DCSNet is a suite of software that collects, sifts and stores phone numbers, phone calls and text messages. The system directly connects FBI wiretapping outposts around the country to a far-reaching private communications network.
Today, most carriers maintain their own central hub, called a "mediation switch," that's networked to all the individual switches owned by that carrier, according to the FBI. The FBI's DCS software links to those mediation switches over the internet, likely using an encrypted VPN. Some carriers run the mediation switch themselves, while others pay companies like VeriSign to handle the whole wiretapping process for them.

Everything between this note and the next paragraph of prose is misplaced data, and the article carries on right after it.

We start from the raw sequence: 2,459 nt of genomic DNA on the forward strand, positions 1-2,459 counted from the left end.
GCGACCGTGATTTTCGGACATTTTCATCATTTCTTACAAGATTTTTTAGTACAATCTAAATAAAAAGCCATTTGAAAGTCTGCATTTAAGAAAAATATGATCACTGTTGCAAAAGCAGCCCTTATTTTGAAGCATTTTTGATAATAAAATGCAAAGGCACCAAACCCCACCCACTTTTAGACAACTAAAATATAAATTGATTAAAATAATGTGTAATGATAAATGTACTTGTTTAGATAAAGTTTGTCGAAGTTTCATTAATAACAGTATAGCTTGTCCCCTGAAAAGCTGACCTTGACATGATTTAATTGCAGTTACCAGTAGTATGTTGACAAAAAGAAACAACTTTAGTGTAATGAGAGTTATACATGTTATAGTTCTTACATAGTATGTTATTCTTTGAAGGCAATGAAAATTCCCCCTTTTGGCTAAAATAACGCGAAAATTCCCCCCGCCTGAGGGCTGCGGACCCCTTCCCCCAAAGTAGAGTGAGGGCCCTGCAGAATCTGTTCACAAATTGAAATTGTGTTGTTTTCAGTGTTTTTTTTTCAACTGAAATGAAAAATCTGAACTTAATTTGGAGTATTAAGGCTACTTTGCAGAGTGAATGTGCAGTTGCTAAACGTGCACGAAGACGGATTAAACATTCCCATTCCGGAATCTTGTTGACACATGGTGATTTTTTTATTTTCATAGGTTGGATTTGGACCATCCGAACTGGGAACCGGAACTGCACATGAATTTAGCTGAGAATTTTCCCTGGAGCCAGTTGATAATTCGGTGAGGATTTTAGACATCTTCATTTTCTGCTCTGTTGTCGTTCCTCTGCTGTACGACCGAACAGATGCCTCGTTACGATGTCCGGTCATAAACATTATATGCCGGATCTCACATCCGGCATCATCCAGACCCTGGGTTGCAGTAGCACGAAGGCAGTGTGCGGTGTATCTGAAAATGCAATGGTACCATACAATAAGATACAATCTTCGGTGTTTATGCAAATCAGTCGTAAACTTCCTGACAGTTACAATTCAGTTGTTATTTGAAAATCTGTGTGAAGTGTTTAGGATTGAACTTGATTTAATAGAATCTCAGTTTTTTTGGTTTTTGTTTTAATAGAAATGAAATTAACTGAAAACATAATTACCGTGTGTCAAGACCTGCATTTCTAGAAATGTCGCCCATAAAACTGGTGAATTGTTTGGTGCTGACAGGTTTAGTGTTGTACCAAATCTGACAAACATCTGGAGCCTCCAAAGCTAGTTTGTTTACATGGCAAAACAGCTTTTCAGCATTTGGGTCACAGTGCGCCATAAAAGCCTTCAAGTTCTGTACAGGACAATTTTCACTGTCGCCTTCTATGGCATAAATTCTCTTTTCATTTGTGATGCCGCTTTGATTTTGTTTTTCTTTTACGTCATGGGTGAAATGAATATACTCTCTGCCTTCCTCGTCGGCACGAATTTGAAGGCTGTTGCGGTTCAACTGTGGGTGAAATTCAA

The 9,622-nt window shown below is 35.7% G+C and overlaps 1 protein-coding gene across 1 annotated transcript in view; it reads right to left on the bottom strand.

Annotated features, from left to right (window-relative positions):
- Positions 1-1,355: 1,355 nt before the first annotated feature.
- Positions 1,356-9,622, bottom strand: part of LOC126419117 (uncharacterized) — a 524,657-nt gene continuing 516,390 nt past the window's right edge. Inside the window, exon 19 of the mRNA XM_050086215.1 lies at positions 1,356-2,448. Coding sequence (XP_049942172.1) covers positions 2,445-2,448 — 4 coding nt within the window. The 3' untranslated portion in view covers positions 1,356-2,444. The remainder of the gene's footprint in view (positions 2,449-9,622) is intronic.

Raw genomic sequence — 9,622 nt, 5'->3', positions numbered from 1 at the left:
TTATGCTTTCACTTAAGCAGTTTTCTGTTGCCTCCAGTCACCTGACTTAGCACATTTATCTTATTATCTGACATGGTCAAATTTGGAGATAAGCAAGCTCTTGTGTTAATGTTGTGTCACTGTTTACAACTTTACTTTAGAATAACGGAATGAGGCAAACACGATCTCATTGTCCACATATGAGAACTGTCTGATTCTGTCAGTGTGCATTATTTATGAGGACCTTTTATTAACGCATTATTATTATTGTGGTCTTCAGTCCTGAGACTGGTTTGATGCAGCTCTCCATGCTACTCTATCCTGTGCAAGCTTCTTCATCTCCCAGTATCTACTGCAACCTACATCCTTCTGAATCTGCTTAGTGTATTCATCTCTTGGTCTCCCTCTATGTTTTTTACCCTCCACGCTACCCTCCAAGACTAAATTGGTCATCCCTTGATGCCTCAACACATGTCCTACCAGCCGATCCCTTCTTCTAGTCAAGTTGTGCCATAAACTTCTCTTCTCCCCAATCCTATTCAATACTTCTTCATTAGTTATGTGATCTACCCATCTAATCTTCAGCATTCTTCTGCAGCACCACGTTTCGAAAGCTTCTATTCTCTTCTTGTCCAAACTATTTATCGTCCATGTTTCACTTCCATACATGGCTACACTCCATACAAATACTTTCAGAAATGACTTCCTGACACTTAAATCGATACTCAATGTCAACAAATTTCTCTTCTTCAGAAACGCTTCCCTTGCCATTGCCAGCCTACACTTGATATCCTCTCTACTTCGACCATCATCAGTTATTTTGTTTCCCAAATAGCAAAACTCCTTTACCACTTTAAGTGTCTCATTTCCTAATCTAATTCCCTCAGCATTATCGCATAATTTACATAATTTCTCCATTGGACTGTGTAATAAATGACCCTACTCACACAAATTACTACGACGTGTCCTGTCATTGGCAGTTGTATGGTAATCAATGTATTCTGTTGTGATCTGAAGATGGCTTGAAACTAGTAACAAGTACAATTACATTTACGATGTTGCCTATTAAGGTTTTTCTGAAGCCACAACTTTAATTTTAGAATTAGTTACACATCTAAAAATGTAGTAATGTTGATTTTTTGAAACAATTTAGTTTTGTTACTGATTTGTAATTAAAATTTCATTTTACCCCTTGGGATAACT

Now; reading this article reminded me of a very good writeup of the Athens Affair in IEEE Spectrum of July 2007.
What whould happen if this large-scale infrastructure somehow got compromised? Would the intruder have full access to all our phone calls in real time? What kind of controls are in place to prevent such mis-use? What kind of controls are in place to detect breaches, and how would intrusions be reacted to? If the DCS system is indeed linked to the internet, an attack vector must exist. Much is known already, and more information is expected to become public.
I'll be interested in seeing more about this.